14
Apr

Lyft Is Coming to Salt Lake City

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I've previously written about the various ride-sharing services, including Lyft, Sidecar, Uber, and car2go.  Until now, I have not been aware of any of these services being available in Salt Lake City.  That's about to change with the launch of Lyft in Salt Lake City - apparently happening sometime this month.  Even a Salt Lake Craigslist ad was posted last week looking for Lyft drivers.   

Of these various peer-to-peer transportation solutions, Lyft seems to be the most upfront and transparent about the insurance and liability ramifications of being a Lyft driver or passenger.

In fact, if you're considering being a Lyft driver in Salt Lake City you can take some comfort in the fact that Lyft says they will provide you with the following coverages (from Lyft's website):

1.  Uninsured Motorist (Added to $1M Excess Liability policy - covering drivers if they are hit by an uninsured motorist that is at fault)

2.  Underinsured motorist (Added to $1M Excess Liability policy - covering drivers if they are hit by an underinsured motorist that is at fault)

3.  Collision (Contingent automobile physical damage policy - $2,500 deductible and $50,000 maximum applicable to drivers who have purchased collision coverage on their personal policy)

4.  Match mode coverage (Contingent commercial liability policy - $50,000 for individual injury, $100,000 for total injury and $25,000 for property damage)

Please note that it appears the above coverages are for drivers - not passengers. Second, this is excess coverage.  The driver's personal policy is still applicable, and first in line to pay.  If you're a Lyft driver, don't assume your personal insurance company is OK with you operating a taxi service (at least that's how I think your insurance company will characterize it).  It's really great that Lyft sees fit to provide its drivers with this coverage.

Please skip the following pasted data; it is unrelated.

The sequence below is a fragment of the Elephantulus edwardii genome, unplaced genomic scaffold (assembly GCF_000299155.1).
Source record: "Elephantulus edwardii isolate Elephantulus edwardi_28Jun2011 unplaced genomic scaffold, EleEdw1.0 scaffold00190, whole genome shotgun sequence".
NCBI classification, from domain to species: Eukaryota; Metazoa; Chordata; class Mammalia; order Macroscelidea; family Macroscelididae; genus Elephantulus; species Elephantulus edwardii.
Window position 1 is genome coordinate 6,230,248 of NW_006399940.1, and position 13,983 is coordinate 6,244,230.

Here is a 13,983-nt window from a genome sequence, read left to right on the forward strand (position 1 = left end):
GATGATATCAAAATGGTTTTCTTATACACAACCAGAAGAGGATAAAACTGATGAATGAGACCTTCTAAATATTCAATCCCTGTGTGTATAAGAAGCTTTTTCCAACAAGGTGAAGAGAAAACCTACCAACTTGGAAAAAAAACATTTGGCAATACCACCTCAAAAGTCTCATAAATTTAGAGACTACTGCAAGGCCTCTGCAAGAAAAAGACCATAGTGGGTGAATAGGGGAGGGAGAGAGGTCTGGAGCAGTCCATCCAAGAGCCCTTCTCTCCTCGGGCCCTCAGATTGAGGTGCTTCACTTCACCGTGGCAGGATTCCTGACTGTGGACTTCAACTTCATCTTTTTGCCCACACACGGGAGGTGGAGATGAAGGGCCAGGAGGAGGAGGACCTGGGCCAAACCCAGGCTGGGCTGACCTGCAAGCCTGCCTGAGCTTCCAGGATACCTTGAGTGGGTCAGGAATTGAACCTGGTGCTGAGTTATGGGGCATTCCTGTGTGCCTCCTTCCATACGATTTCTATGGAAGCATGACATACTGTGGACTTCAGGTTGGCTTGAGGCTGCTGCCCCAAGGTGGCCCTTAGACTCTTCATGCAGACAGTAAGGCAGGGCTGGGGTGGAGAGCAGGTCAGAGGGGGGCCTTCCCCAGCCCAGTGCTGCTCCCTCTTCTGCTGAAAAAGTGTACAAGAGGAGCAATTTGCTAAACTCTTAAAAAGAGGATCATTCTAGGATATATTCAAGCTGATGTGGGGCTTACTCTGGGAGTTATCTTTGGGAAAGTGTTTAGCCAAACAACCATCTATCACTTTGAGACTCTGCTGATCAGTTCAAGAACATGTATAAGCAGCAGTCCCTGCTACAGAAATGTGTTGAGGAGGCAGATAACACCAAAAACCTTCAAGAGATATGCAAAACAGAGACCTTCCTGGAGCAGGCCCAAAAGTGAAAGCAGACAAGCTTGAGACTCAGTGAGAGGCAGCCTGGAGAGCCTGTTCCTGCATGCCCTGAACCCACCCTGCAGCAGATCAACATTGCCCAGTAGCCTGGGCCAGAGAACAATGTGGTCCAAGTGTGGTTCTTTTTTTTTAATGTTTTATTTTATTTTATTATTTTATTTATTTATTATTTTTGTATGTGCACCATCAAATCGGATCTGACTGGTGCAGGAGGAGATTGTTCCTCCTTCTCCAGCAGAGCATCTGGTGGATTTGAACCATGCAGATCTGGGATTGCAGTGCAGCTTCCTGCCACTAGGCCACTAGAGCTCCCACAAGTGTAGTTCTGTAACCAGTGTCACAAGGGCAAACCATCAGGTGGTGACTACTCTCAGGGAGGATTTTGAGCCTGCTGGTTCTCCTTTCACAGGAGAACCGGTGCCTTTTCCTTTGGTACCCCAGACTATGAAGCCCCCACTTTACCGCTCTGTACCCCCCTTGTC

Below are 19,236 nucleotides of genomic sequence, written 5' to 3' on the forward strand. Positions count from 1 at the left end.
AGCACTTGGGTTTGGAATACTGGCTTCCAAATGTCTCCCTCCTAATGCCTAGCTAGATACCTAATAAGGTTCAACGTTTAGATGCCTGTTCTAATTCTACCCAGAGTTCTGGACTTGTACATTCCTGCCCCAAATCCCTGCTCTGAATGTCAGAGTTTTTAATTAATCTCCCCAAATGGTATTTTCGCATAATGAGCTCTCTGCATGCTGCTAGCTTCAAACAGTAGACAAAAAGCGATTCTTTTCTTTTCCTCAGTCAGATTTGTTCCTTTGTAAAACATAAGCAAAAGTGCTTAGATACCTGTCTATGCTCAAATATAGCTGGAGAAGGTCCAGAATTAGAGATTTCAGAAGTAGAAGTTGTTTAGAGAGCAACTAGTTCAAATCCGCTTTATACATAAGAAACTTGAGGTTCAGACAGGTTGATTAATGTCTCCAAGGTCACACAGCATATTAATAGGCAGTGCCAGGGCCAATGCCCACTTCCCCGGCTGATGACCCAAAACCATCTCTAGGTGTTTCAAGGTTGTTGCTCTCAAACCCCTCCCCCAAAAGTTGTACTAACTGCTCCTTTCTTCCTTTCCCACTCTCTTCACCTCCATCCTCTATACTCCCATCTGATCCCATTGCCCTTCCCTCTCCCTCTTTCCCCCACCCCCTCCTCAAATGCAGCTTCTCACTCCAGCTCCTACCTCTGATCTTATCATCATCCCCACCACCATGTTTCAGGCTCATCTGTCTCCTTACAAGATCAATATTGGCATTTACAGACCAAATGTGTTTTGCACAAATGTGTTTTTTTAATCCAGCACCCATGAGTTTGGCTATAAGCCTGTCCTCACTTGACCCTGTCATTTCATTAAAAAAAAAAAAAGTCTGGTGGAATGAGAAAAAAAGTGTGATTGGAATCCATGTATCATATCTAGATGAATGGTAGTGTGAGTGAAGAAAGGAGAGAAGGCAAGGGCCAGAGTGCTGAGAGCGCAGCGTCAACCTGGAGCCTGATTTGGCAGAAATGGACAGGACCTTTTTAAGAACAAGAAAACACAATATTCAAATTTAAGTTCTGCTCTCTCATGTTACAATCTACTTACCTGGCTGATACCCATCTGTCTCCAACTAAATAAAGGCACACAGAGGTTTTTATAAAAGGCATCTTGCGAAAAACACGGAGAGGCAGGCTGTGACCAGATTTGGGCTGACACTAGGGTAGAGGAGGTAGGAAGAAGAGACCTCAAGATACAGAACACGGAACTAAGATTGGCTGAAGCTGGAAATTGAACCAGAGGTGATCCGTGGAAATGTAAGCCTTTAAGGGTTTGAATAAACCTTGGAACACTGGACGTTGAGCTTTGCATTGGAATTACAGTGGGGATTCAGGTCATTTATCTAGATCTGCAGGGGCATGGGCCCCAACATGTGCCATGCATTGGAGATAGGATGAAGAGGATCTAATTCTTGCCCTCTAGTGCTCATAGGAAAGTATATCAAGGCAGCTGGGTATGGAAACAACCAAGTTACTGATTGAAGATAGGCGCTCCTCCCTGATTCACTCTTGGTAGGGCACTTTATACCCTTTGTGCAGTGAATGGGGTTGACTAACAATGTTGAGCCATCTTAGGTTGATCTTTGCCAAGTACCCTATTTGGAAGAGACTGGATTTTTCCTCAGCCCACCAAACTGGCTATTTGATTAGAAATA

Anyway, I'm excited for Lyft to come to Salt Lake and to have our town embrace this new transportation solution.  I'd also love to hear your feedback about Lyft.  If you have questions about insurance coverage in the event of an accident with a Lyft vehicle, feel free to give me a call.     

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09
Apr

Roosevelt Teen Dies in Car Crash

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Various news outlets are reporting that a Roosevelt, Utah teen has died as the result of a single car rollover.  The crash victim was 17 years old.  It's reported that the driver was speeding and lost control of his car and went off the road.  The driver was not wearing a seat belt and was thrown from the car.  

 This is a tragic accident and loss of life and my heart goes out to this young person's family and friends.    

For the rest of us, it's another reminder that life is precious and that we need to be careful when we get behind the wheel.  Above all, wear a seat belt.  According to the National Safety Council, seatbelt usage averages 88% nationally.  That's an encouraging statistic and apparently seat belt usage is on the rise.  However, they also find that the following groups are less likely to wear a seat belt:

Teens

Commercial Drivers

Males in rural areas

Pick-up trick drivers

People driving at night

People who have been drinking

The National Highway Traffic Safety Administration estimates that wearing a seat belt reduces the risk of crash injuries by 50 percent.  Over the past several years NHTSA has done effective awareness campaigns regarding seat belt usage, notably, Click it or Ticket.  This campaign and others have help to increase seat belt usage.  

Click it or Ticket

Let's make sure we're all vigilant about wearing our own seat belt and reminding others to do the same.  

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31
Mar

Beginning in 2018: Rear-View Cameras Required

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According to the National Highway Traffic Safety Administration, beginning in 2018 all new vehicles will be required to have "rear visibility technology" - or, a rear view camera.  This is a "no-brainer."  In fact, I'm surprised that it has taken this long to get such a rule.  In the words of NHTSA Acting Administrator David Friedman, "[r]ear visibility requirements will save lives, and will save many families from the heartache suffered after these tragic incidents occur."  Amen.